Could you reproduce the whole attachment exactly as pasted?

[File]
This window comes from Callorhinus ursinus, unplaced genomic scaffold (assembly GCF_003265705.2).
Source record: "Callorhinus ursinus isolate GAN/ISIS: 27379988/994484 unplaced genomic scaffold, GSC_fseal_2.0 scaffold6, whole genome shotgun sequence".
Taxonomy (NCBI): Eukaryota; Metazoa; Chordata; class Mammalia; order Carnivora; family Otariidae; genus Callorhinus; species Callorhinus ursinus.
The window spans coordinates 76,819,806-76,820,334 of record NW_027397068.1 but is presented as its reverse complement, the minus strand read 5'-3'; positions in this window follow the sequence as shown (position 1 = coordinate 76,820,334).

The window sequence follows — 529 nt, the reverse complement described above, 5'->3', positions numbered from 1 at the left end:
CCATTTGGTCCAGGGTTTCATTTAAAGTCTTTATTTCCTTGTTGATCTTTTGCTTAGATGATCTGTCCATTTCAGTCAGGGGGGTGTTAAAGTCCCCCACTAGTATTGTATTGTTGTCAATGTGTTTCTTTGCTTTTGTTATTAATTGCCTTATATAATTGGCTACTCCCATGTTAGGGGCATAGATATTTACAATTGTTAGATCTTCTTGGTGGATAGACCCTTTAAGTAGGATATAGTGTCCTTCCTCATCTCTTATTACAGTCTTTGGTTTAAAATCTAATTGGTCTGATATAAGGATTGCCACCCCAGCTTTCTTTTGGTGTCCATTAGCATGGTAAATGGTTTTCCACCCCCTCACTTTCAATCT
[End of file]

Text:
This window comes from Callorhinus ursinus, unplaced genomic scaffold (assembly GCF_003265705.2).
Source record: "Callorhinus ursinus isolate GAN/ISIS: 27379988/994484 unplaced genomic scaffold, GSC_fseal_2.0 scaffold6, whole genome shotgun sequence".
Taxonomy (NCBI): Eukaryota; Metazoa; Chordata; class Mammalia; order Carnivora; family Otariidae; genus Callorhinus; species Callorhinus ursinus.
The window spans coordinates 76,819,806-76,820,334 of record NW_027397068.1 but is presented as its reverse complement, the minus strand read 5'-3'; positions in this window follow the sequence as shown (position 1 = coordinate 76,820,334).

The window sequence follows — 529 nt, the reverse complement described above, 5'->3', positions numbered from 1 at the left end:
CCATTTGGTCCAGGGTTTCATTTAAAGTCTTTATTTCCTTGTTGATCTTTTGCTTAGATGATCTGTCCATTTCAGTCAGGGGGGTGTTAAAGTCCCCCACTAGTATTGTATTGTTGTCAATGTGTTTCTTTGCTTTTGTTATTAATTGCCTTATATAATTGGCTACTCCCATGTTAGGGGCATAGATATTTACAATTGTTAGATCTTCTTGGTGGATAGACCCTTTAAGTAGGATATAGTGTCCTTCCTCATCTCTTATTACAGTCTTTGGTTTAAAATCTAATTGGTCTGATATAAGGATTGCCACCCCAGCTTTCTTTTGGTGTCCATTAGCATGGTAAATGGTTTTCCACCCCCTCACTTTCAATCT